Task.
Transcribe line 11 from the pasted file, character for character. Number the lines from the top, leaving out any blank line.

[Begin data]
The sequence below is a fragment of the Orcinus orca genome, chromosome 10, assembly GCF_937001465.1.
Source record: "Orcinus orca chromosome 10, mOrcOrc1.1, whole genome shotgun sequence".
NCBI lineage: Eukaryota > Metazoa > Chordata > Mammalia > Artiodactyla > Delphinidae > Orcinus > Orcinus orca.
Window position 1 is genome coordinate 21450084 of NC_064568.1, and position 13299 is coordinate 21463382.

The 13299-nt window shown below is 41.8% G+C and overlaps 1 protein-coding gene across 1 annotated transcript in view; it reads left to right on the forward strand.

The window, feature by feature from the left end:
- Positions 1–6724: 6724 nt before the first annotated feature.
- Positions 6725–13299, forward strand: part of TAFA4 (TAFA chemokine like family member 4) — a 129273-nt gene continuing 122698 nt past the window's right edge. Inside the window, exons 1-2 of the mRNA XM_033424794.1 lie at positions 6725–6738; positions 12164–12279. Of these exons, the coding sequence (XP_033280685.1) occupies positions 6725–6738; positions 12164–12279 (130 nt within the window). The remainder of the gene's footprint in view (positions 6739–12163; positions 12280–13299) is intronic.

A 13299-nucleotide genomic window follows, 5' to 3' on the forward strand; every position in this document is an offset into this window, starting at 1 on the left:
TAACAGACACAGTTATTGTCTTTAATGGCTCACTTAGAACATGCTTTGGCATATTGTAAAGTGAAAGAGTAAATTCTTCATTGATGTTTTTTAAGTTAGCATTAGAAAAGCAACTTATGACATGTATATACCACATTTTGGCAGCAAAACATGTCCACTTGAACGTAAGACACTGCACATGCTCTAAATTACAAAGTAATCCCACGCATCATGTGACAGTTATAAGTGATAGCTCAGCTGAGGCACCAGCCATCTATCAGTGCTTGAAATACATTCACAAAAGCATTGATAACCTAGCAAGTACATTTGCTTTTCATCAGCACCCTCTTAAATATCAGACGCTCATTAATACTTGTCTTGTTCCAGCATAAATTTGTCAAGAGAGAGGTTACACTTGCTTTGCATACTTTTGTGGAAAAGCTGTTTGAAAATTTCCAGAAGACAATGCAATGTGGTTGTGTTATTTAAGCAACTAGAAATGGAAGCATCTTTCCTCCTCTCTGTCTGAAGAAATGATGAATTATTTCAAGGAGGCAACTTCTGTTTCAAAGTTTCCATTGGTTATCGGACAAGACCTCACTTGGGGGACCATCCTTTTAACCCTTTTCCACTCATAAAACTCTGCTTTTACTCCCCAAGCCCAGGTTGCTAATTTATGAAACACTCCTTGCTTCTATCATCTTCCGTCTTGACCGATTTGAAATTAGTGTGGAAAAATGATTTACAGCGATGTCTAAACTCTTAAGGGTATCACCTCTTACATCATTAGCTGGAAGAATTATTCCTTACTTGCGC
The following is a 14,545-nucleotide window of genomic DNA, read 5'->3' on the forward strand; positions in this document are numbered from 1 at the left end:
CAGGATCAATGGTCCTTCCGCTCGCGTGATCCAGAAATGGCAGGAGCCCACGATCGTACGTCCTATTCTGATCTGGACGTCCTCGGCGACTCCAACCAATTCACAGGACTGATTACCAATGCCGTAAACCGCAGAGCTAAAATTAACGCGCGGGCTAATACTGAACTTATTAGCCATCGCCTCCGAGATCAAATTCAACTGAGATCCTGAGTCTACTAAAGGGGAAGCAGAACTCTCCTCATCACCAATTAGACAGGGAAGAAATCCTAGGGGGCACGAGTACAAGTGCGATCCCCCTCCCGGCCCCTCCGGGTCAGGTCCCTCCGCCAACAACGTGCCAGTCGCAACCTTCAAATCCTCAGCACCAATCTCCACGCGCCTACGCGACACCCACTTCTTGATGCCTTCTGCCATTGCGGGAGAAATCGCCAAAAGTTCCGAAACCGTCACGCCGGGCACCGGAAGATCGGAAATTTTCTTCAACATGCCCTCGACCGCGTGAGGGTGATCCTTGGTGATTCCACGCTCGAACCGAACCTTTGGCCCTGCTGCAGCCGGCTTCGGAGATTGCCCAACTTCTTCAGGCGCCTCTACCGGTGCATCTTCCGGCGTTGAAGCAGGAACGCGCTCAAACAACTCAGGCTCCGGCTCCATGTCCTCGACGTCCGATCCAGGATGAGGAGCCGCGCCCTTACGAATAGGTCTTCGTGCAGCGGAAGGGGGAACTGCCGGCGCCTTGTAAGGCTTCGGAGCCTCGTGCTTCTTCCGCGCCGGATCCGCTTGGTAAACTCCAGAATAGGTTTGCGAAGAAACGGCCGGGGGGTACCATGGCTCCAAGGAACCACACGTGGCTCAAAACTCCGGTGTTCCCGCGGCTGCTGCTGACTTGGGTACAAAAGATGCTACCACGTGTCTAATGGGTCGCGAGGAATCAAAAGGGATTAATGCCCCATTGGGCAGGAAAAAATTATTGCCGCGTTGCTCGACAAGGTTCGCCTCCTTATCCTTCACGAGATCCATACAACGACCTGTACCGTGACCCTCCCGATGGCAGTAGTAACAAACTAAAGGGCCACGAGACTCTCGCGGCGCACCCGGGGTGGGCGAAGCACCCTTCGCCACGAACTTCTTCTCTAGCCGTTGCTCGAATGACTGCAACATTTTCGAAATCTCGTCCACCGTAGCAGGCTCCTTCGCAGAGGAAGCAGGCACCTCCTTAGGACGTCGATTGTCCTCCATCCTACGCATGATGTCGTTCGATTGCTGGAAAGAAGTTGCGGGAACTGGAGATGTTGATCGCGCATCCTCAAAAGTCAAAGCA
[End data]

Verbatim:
The following is a 14,545-nucleotide window of genomic DNA, read 5'->3' on the forward strand; positions in this document are numbered from 1 at the left end: